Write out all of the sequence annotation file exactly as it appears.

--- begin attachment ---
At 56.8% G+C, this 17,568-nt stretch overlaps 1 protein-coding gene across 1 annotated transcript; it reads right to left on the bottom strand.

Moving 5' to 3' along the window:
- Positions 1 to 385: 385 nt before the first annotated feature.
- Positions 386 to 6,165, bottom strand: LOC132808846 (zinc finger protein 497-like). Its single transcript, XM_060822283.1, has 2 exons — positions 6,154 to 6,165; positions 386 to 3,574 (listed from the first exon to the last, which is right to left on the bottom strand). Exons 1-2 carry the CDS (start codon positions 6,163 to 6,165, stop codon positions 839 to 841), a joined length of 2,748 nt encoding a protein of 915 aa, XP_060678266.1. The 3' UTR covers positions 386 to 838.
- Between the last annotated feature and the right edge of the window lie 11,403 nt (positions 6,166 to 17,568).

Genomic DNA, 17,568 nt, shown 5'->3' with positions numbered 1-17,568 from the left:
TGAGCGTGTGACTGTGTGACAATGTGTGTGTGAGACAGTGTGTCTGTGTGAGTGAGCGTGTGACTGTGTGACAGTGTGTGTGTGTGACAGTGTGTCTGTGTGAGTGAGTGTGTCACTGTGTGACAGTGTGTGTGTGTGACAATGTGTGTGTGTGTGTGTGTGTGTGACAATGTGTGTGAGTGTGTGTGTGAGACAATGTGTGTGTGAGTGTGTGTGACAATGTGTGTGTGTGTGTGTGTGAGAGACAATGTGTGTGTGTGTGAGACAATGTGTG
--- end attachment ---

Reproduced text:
At 56.8% G+C, this 17,568-nt stretch overlaps 1 protein-coding gene across 1 annotated transcript; it reads right to left on the bottom strand.

Moving 5' to 3' along the window:
- Positions 1 to 385: 385 nt before the first annotated feature.
- Positions 386 to 6,165, bottom strand: LOC132808846 (zinc finger protein 497-like). Its single transcript, XM_060822283.1, has 2 exons — positions 6,154 to 6,165; positions 386 to 3,574 (listed from the first exon to the last, which is right to left on the bottom strand). Exons 1-2 carry the CDS (start codon positions 6,163 to 6,165, stop codon positions 839 to 841), a joined length of 2,748 nt encoding a protein of 915 aa, XP_060678266.1. The 3' UTR covers positions 386 to 838.
- Between the last annotated feature and the right edge of the window lie 11,403 nt (positions 6,166 to 17,568).

Genomic DNA, 17,568 nt, shown 5'->3' with positions numbered 1-17,568 from the left:
TGAGCGTGTGACTGTGTGACAATGTGTGTGTGAGACAGTGTGTCTGTGTGAGTGAGCGTGTGACTGTGTGACAGTGTGTGTGTGTGACAGTGTGTCTGTGTGAGTGAGTGTGTCACTGTGTGACAGTGTGTGTGTGTGACAATGTGTGTGTGTGTGTGTGTGTGTGACAATGTGTGTGAGTGTGTGTGTGAGACAATGTGTGTGTGAGTGTGTGTGACAATGTGTGTGTGTGTGTGTGTGAGAGACAATGTGTGTGTGTGTGAGACAATGTGTG